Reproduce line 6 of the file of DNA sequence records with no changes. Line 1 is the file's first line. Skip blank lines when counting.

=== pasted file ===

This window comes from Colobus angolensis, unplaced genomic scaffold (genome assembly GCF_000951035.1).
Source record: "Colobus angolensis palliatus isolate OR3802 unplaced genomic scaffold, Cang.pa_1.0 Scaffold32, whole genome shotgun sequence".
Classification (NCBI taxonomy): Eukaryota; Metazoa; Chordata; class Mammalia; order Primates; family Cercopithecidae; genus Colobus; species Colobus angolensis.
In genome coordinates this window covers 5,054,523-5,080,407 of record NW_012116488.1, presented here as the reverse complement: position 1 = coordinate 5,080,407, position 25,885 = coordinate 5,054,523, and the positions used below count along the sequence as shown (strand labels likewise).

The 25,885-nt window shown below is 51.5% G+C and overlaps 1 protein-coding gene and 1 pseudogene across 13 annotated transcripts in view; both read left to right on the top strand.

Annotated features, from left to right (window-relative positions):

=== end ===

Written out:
Annotated features, from left to right (window-relative positions):